One Wild Night
Lady Charlotte Quinton was a villain in an earlier book in this series, Romancing the Rogue. She stole a valuable necklace and hid it under the pillow of that book’s heroine, successfully framing the other woman as a thief. When Charlotte was caught a terrible scene ensued, and she was banished from her family to live alone in York. She has lived there for two years, coming to repent her selfish ways and longing to be accepted back into her family.
When her grandmother and the grandmother’s two closest friends – a meddling elderly trio collectively known as the Rosebuds – are injured in a carriage accident, Charlotte rushes to London to be with them. Unfortunately, this means coming into contact with Brand Villiers, the handsome and rakish Earl of Faversham. As a young girl, Charlotte adored Brand, and was badly hurt and humiliated by him. Worse, it was Brand who discovered her perfidy with the necklace, and it still stings to think about the things he said to her at that time. But Charlotte knows that she must face him if she is ever to live down her past actions. Brand thinks that Charlotte is a shrew and a liar, and that her current remorse is all an act. He doesn’t believe that people can change their ways. But he doesn’t actually have a lot of time to think about Charlotte, since he’s involved in a murder investigation. Members of a former hellfire club, the Lucifer League, are dying mysteriously, and as a former member himself Brand could be next. Worse, the Rosebuds once investigated the Lucifer League, and they are apparently targets of the killer as well – that carriage accident was no accident. Charlotte pries into Brand’s business and learns all this, and soon she horns in on the investigation as well. This means that Brand and Charlotte spend a lot of time together, and their attraction grows.
One Wild Night is one of those perfectly pleasant books that nevertheless doesn’t capture the imagination or linger in the memory. I am finding it a little difficult to say why that is. I expect that this is a book that some will like more than I did, others less; I’m right in the middle of the road.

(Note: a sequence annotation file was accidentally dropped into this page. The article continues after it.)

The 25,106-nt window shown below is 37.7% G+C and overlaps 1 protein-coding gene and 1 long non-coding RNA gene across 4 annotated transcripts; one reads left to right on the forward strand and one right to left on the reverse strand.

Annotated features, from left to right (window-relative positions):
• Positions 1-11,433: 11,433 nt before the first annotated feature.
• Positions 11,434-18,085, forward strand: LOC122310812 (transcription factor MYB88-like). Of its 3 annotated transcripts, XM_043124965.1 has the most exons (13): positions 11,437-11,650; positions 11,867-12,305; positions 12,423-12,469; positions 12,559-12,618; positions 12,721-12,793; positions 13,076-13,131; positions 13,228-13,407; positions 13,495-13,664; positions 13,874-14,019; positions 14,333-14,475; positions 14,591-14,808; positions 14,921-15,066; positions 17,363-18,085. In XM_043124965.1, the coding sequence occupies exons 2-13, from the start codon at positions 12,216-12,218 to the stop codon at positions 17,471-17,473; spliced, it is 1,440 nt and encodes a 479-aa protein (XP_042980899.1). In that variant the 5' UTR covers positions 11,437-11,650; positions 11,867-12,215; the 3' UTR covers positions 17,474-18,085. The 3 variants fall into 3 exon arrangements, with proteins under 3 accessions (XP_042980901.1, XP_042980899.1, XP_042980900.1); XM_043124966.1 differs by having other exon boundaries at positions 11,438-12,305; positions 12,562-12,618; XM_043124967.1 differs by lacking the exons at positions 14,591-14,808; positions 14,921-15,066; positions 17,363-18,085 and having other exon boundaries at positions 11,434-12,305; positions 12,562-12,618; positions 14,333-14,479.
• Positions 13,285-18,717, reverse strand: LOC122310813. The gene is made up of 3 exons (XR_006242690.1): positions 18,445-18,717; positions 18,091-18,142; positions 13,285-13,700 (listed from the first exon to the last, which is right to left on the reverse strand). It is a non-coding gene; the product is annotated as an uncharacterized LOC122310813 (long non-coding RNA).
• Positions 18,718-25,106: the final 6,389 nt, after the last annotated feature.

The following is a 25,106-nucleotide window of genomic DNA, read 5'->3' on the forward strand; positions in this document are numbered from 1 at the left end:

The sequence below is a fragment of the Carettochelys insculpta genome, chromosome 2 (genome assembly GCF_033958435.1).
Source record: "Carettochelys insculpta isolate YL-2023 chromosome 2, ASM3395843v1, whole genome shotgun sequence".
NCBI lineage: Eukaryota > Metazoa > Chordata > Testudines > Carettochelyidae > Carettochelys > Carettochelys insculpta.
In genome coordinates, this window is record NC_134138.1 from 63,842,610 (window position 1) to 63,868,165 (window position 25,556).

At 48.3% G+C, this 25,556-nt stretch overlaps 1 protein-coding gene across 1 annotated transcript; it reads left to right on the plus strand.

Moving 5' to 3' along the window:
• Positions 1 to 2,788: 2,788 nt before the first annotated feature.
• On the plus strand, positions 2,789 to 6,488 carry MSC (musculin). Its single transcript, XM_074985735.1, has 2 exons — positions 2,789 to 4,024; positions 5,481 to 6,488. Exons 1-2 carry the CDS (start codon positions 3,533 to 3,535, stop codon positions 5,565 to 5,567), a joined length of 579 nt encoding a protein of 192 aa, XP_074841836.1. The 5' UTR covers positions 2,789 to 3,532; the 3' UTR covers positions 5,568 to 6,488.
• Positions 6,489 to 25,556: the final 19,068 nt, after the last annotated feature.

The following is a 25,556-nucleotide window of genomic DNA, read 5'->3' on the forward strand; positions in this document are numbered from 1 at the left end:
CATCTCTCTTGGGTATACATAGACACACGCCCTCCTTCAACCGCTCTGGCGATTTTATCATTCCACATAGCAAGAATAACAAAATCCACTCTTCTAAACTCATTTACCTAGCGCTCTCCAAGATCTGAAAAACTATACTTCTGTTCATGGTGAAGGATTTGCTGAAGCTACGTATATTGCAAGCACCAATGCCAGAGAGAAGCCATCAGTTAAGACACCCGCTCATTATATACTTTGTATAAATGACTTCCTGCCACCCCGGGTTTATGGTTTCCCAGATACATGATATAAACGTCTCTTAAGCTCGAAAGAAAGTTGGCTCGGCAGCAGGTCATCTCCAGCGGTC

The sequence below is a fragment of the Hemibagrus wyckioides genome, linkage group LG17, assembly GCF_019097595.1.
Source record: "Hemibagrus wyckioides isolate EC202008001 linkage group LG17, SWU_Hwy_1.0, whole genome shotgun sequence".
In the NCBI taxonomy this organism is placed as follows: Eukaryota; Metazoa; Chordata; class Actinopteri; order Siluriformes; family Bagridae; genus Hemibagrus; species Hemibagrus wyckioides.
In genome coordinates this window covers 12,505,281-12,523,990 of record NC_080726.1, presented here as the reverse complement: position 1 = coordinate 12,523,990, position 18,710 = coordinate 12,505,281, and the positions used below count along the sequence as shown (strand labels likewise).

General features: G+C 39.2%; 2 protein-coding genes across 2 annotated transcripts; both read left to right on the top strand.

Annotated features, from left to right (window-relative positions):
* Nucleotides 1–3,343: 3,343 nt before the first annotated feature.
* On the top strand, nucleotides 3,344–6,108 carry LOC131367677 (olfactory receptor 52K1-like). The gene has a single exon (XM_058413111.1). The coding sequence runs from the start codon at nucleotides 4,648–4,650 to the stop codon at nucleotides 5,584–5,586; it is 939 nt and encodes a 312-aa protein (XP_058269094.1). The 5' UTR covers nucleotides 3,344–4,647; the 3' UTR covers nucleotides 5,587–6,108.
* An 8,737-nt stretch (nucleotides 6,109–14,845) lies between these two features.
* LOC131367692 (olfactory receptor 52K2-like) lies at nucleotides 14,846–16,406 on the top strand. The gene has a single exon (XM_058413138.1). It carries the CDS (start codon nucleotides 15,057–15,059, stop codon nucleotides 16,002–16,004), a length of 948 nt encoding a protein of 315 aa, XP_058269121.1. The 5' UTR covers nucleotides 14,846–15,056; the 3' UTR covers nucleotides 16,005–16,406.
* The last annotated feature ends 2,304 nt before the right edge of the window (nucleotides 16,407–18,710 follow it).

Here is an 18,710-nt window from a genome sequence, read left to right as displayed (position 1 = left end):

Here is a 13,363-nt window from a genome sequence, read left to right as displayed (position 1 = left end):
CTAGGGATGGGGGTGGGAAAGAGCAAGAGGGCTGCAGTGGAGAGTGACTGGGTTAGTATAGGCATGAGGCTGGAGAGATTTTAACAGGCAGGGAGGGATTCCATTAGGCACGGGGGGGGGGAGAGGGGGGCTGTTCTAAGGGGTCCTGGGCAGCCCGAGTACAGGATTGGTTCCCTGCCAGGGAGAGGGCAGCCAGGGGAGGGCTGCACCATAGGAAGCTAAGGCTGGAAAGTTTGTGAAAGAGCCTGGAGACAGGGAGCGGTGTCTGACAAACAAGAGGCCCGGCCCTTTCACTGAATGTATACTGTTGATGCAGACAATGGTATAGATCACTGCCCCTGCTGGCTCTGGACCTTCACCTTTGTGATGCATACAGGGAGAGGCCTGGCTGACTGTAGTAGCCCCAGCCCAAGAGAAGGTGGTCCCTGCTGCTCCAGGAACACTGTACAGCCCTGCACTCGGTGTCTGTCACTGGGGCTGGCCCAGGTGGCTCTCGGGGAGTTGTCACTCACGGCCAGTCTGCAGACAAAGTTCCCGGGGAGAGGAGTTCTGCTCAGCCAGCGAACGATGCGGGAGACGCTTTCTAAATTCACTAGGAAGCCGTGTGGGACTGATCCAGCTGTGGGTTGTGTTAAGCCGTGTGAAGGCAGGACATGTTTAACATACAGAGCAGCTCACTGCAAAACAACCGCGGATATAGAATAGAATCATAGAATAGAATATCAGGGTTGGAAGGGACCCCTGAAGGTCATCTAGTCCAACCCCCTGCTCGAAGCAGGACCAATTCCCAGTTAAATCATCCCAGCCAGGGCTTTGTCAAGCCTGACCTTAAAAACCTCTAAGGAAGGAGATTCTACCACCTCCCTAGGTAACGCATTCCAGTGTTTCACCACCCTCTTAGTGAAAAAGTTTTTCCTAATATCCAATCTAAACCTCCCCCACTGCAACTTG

Perhaps it has something to do with Charlotte’s aggressively modern, detective-story behavior. When she discovers that her beloved grandmother may be in danger, she will help with the investigation, even if it means breaking the law, even if it means posing as Brand’s mistress in public. I could believe this sort of thing, not of a modern woman, but of the heroine of a modern television mystery series like Remington Steele. It strains credibility to believe it of a real human being, much less a gently-reared Regency maiden. It’s hard to believe, too, that Brand would behave with such contempt for the morals and principles of his time, cheerfully destroying the reputation of a woman whom (we are told) he actually cares about. Of course, it was necessary for Charlotte and Brand to adopt these attitudes in order to further the plot, but it didn’t seem real.
Towards the latter third of the book I began liking things a little more – Charlotte, in particular, does something to put Brand in his place that had me cheering. Even so I was not easily swept up in their romance. When the book begins, Brand and Charlotte don’t seem to like one another at all. This is especially true of Brand, who thinks Charlotte a vicious, unprincipled termagant. Soon they’re lusting after one another’s bodies, and then they’re passionately in love. While Charlotte had a history of adoring Brand, Brand never showed anything but impatience and exasperation towards Charlotte, along with a healthy male appreciation for her bosom. His leap into true love seemed sudden and unconvincing.
There’s really nothing annoying or exasperating in One Wild Night , and you could certainly do worse than to pick it up. It is a well-written tale with two interesting protagonists and a mystery. But it utterly fails to stand out from the crowd of other half-decent romances out there. I am certainly not warning you away from One Wild Night – but I can’t quite recommend it, either.